Category: race & representations

February 1, 2016 / / Entertainment
December 28, 2015 / / Entertainment

By Arturo R. García

Don’t look now, but Rey isn’t the only polarizing character coming out of The Force Awakens.

Unlike Daisy Ripley’s Rey, however, the criticism surrounding Finn isn’t coming from misanthropic white men, but POC who feel John Boyega’s character comes up short — at least thus far — among the new group of Star Wars protagonists.

We’ll save the spoilers until we get below the cut. But personally, I don’t think we can really say where Finn is going until Episode VIII unfolds. Boyega’s performance, however, should not be an issue. And mark me down as being supportive of Finn/Poe shippers in our midst, while also hoping that his adventures with a lightsaber are foreshadowing for bigger feats.

Still, it’s worth looking into some of the analysis spilling out from Finn’s first appearance. And be advised: SPOILERS FOR THE FORCE AWAKENS BEGIN AFTER THE CUT.
Read the Post Voices: The Debate Awakens Around John Boyega and Star Wars’ Finn

September 8, 2015 / / Culturelicious
August 27, 2015 / / hip hop

By Guest Contributor Marquis Bey

A friend of mine asked, two days before the theatre premier of Straight Outta Compton, what impact I thought the N.W.A. biopic would have on the Black Lives Matter movement. My answer, since I had not seen or read much about the film, was insufficient and characterized by stock hip-hop feminist answers: white viewers and critics of the Movement may very well use the film to say, “See! They’re advocating violence, glorifying it even!”; hopefully it’ll give historically contextual backing to the legacy of violence visited upon Black bodies to which Black Lives Matter is speaking directly; and, of course, as with all things venerating hip-hop, I worry about the gendered violence and erasure of (Black) women.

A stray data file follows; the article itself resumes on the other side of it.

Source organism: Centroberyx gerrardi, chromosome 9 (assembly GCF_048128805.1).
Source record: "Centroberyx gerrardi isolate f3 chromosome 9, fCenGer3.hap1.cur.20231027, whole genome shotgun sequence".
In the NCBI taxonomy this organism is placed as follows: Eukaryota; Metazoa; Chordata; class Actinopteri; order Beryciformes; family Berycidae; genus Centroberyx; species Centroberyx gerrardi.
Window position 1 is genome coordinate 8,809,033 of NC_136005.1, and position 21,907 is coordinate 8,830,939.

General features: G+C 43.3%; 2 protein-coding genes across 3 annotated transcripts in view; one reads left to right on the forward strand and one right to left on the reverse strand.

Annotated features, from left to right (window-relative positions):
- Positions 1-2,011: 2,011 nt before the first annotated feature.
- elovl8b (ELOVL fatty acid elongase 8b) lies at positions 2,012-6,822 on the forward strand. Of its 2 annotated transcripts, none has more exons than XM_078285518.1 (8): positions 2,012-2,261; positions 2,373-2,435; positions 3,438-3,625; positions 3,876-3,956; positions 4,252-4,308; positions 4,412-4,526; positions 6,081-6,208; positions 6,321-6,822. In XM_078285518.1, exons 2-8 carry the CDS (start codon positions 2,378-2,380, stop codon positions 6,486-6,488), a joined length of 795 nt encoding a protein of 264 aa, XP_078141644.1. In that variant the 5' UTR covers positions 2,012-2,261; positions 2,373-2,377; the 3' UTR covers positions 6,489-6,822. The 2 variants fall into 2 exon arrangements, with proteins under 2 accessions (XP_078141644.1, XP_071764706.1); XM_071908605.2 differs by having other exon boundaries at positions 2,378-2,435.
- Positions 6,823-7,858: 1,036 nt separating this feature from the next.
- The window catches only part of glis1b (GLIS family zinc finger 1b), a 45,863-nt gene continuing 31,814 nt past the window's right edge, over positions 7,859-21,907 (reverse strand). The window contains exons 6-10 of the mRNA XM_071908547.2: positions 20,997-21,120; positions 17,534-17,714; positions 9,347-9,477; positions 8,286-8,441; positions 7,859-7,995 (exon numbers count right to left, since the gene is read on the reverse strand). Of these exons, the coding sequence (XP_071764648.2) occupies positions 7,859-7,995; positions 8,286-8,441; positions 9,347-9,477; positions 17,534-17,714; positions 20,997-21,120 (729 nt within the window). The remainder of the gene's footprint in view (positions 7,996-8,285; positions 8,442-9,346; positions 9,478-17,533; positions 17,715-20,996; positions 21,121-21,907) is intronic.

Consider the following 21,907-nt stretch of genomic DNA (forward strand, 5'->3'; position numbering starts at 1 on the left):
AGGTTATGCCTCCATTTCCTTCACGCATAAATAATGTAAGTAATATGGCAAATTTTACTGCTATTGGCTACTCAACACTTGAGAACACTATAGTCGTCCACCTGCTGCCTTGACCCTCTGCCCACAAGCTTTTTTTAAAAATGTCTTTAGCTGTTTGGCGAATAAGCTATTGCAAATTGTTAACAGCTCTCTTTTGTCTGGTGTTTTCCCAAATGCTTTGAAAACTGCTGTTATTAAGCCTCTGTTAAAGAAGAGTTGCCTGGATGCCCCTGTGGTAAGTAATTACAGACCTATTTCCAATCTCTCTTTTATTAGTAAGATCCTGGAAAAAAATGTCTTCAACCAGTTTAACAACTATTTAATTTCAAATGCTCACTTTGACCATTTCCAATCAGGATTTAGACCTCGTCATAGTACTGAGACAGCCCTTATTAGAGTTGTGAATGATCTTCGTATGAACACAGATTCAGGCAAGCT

This last point — the violence and erasure of Black women in particular — is what the conversation in the car ride with a few other Ph.D. students at my graduate school revolved around. And rightly so.

If we are to allow the film to speak to the plight of Black bodies in contemporary America and use it to do the work of Black liberation, then we must honor the aims of the Black Lives Matter Movement—and the three queer Black women who founded the movement—by critiquing the normalization of violence against Black women.
Read the Post Straight Outta Compton, Black Women, and Black Lives Matter

July 13, 2015 / / Culturelicious
July 13, 2015 / / Culturelicious
July 8, 2015 / / Entertainment

By Arturo R. García

Now that we’ve combed through the first half of the con, here’s the home stretch!

As Kendra said, you can follow each of us not only on Twitter — at @aboynamedart, @wriglied, and @racialicious — but on Instagram: @racialicious. I’ll also be posting images from the weekend at my own IG account, and all of our posts will be shared at The R’s official Facebook page.

With the formalities out of the way, let’s dive in to the second half of SDCC!
Read the Post The Racialicious Preview For San Diego Comic-Con 2015: Saturday + Sunday